The President’s Budget and Homelessness: Impacts for the Coming Year

The Biden Administration has released its budget proposal for the 2024 fiscal year, which begins October 1.

The proposal includes important new initiatives that illuminate the beginnings of a path toward substantially less homelessness in the long run. Unfortunately, the short-term proposal for the largest targeted homelessness account is not adequate, so the Alliance will be advocating with Congress for more funding, and will be counting on bipartisan support.

Why is the President’s Budget Important?

In a divided government, the President’s budget does two things. It highlights differences between the parties, often by making ambitious proposals that will be characterized as “dead on arrival” but that can build support for future progress.

The other function is more mundane, but often more impactful: the President’s budget lays out recommended funding levels for existing programs. It provides important information to Congress about the practical necessities to carry out the federal government’s functions in a manner that will attract bipartisan support (at least on the Appropriations Committees) in order to produce final legislation for the part of the federal government funded with “discretionary” spending (i.e., through the appropriations process).

How the Budget Impacts Homelessness

One proposal in the budget is to create a “mandatory” funding item for Housing Choice Vouchers for everyone who’s eligible within two categories: veterans with “Extremely Low Income” (broadly, below 30 percent of the median income in their geographic area); and young adults who have recently aged out of the child welfare system.

This is a belated step toward the universal voucher entitlement that was part of President Biden’s 2020 campaign platform. Its limitation to these two specific populations makes it a small step, and one that may play into a “deserving poor” mindset that makes universal vouchers harder to ultimately achieve. On the other hand, these are groups that are notoriously in danger of homelessness. And it may not be “dead on arrival” if the consistent bipartisan support for HUD-VASH – and the standing ovation from both sides of the aisle when the President in his State of the Union address mentioned helping veterans afford their rent so that they aren’t homeless– are any indication.

The calls for less government spending by some in the Republican party makes it hard to imagine that a new federal voucher program would receive Congressional support in a divided Congress, but we’ll see if it begins to move.

How the Appropriations Process Impacts Homelessness Funding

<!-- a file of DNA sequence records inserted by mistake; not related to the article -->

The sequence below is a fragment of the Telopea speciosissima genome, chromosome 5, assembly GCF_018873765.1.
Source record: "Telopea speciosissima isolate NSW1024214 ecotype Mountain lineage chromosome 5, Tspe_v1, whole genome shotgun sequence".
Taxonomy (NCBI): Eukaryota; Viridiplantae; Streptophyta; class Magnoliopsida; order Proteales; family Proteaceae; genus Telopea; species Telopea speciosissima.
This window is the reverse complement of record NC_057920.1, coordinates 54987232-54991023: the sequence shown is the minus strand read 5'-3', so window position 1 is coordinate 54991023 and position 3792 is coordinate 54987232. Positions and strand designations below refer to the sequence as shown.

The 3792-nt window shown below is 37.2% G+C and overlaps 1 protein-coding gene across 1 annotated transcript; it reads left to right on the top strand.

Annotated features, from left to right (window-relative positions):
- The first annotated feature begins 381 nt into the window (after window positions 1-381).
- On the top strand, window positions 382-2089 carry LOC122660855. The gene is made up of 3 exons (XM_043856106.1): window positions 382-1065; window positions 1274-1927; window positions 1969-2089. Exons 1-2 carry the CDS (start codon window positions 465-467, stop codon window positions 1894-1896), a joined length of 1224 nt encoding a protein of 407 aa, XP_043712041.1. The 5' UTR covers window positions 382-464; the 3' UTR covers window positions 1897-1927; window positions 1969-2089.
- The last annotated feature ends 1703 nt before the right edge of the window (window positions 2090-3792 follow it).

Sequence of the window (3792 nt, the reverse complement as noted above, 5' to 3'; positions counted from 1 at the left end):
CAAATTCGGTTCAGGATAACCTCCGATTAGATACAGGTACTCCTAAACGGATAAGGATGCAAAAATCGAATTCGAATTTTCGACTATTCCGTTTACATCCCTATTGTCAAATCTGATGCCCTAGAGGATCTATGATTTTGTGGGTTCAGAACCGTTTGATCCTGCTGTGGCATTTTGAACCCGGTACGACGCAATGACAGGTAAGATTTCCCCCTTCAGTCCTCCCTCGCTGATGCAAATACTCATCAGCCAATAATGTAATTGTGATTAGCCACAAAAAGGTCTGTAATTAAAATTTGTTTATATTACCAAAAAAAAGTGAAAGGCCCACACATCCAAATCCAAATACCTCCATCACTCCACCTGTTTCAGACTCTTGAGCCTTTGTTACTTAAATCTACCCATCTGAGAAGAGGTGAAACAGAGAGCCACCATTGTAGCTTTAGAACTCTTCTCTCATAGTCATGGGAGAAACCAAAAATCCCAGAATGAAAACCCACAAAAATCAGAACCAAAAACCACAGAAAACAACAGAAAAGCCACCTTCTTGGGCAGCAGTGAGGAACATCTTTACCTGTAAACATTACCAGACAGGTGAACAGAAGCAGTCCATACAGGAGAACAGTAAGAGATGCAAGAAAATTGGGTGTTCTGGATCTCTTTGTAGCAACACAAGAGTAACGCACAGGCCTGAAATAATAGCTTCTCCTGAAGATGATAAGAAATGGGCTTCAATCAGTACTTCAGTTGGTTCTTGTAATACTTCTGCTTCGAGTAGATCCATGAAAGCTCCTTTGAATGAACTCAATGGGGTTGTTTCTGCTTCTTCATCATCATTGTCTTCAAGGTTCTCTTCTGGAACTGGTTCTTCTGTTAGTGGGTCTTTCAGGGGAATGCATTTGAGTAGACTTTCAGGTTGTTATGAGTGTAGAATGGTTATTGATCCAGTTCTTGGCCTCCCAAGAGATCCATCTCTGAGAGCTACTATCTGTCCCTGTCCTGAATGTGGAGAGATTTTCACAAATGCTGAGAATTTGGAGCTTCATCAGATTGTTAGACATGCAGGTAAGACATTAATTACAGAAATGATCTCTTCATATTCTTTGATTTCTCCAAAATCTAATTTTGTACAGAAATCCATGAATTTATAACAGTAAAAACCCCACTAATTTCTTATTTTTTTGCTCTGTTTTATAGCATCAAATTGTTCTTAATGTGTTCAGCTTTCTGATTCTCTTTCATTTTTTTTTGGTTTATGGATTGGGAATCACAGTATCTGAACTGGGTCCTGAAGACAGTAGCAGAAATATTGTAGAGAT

Another process filled with uncertainty this year is the regular appropriations process, due to partisan conflicts over domestic spending, exacerbated by the impending collision with the federal debt ceiling. So what’s doable for any discretionary spending item, even a relatively small one like HUD’s Homeless Assistance account, is still unknown. The Alliance, in that context, is advocating for what these programs need, in light of rising unsheltered homelessness and a strained homeless services workforce.

What You Can Do

Congress adopted an appropriations amount for homeless assistance in last year’s FY 2023 funding bill of $3.633 billion. The Alliance is advocating for an increase of $200 million for FY 2024, which is $84 million more than the Administration’s proposal. This increase would cover renewals of existing programs (as would the Administration’s proposal) and allow for new initiatives proposed by the Administration, including additional Youth Homelessness Demonstration Project grants and expanded technical assistance for programs serving survivors of domestic violence. It would also provide funding for new programs based on local priorities, hopefully to address unsheltered homelessness, and pay for a reasonable cost-of-living increase for people working in homeless services.

Fortunately, this target has already received bipartisan support in the House of Representatives, in the form of a “Dear Colleague” letter to appropriations leadership. The letter must be sent by Tuesday, March 28, and we need people to ask their members of the House to sign onto the letter. We’ve prepared materials to make it easy to do this, you can find it here. A Senate “Dear Colleague” will be circulated later.

There’s a lot else in the budget that the Alliance will be analyzing and adding to our advocacy agenda for the year. Please let us know if you see something important!